The farthest outlayingtownship in Schuyler County is Birmingham, located in the extreme north-westcorner. It is bounded on the north of McDonough County and on the westby Hancock County, and its business is largely tributary to Plymouth, thenearest shipping point. This township is almost equally divided betweenundulating and fertile prairie land in the south and north, and heavy timberland along the water courses. The farms are well improved and the landvaluable for grain farming and stock raising.
Brummel Sapp was the firstsettler in Birmingham Township. He was a neighbor in North Carolina ofthe Manlove family, who first settled in Schuyler in 1824. Their glowingaccounts of the new country fired his enthusiasm and, in the early fallof 1831, he started on the long journey to the frontier in Illinois. Hisfamily consisting of his wife and children, Harmon, Jefferson, Jacob, Adam,Newell, William, S. R. and Sarah, accompanied him, and they reached Rushvillein early winter of that year. Here the family remained until the springof 1832, when they once more packed up their household belongings and beganthe journey westward. Far removed from all other settlements he locatedon the southwestern part of the northwest quarter of Section 3 in BirminghamTownship, and there in the solitude of the forest built his home, and hisafter years were spent on the old homestead and his descendants are todaynumerously represented in the population of the township.
Soon after Mr. Sapp settledin Birmingham his old neighbor in North Carolina, David Manlove, removedthere from the Rushville settlement. He was followed soon afterward byMoses and Jonathan D. Manlove, who settled nearby. Other settlers who camein 1832 were Peter Popham from Kentucky, and a man named Haggard, alsoEdward and David Wade. Isaac Pigeon was a near neighbor of Mr. Sapp in1833, and William and Jesse Bodenhammer and Adam Wier came from North Carolinain that same year. In 1834 the settlement was further increased by thearrival of three brothers, Alexander, John and Charles Bilderback, whocame from Adams County, Ill., where their father had arrived from Kentuckysome years before. William H. and James Bilderback, the remaining brothers,followed in the fall of that year. About this time James G. King and DavidGraham settled in the township. Thomas Twidell and Simeon Morris, fromVirginia, were among the settlers of 1834, settling in Round Prairie. In1836 James and Harrison Graham and John L. Carden and family made the longjourney west from Virginia, in response to letters that had been sent homeby David Graham. William Edwards, John T. Gash, Col. Geo. H. Briscoe, JohnL. Ewing, William Noel, S. S. Walker and Edward Whipple were others ofthe early pioneers who settled in Birmingham Township in the thirties.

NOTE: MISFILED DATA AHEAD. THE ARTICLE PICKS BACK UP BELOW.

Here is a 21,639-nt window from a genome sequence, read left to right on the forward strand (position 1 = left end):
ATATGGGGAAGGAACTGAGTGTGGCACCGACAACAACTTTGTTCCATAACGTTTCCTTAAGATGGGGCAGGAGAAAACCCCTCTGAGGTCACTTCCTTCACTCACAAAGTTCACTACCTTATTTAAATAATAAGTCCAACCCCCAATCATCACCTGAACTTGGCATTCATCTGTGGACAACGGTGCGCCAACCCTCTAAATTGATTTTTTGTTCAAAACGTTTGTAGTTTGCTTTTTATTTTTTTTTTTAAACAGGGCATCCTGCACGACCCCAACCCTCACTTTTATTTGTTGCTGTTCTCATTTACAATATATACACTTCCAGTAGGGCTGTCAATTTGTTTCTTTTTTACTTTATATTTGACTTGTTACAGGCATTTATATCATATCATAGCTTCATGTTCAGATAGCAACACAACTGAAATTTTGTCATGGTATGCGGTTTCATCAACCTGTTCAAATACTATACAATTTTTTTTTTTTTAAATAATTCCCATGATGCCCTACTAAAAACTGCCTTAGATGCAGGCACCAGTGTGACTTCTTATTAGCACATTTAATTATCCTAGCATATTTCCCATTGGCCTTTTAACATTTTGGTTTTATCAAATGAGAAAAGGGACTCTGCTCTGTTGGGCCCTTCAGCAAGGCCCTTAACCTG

The early home-seekers inBirmingham were men who had faith in the future development of the richcountry of Illinois, and as soon as they had reared their cabins and plantedtheir crops, they turned their attention to developing the resources nearestat hand. In 1835 Robert Wilson, a practical mill-wright came to the settlement,and in partnership with David Graham, began the construction of a waterwill on the northeast quarter of Section 11. They built a dam across CrookedCreek at this point, and the first grist was ground in 1836. The mill wasa two-story frame building, and the power was obtained from an undershotwheel. It remained in service until 1882 when, on May 5, a spring freshetundermined the wheel and it was carried down stream.
The building of the millwas an incentive to greater effort in the development of the country, andon July 1, 1836, the village of Birmingham was platted by Allen Persingerfor David Graham, David Manlove and Moses Manlove, the proprietors. Theprospectus issued by the town-site promoters, and published in all theeastern papers, was a most glowing one, and the new town-site was heraldedas a thrifty manufacturing center at the head of navigation on the La MoineRiver. Like many other of the boom towns of 1836, Birmingham failed tofulfil the expectations of its enthusiastic promoters, but is today a prettylittle country village along whose boundary flows the waters of CrookedCreek.
The first school in Birminghamwas taught by William Noel in a log cabin in the village. In 1839 Birminghamwas made a government postoffice and William Noel was named as Postmaster.The first church erected in the township was built by the Protestant Methodistsin the village in 1852.
Population of the townshipin 1900, according to the United States census, 894.
Excerpted from HistoricalEncyclopedia of Illinois and History of Schuyler County, 1908, editedby Howard F. Dyson.
Transcribed by Karl A. Petersenfor Schuyler County ILGenWeb
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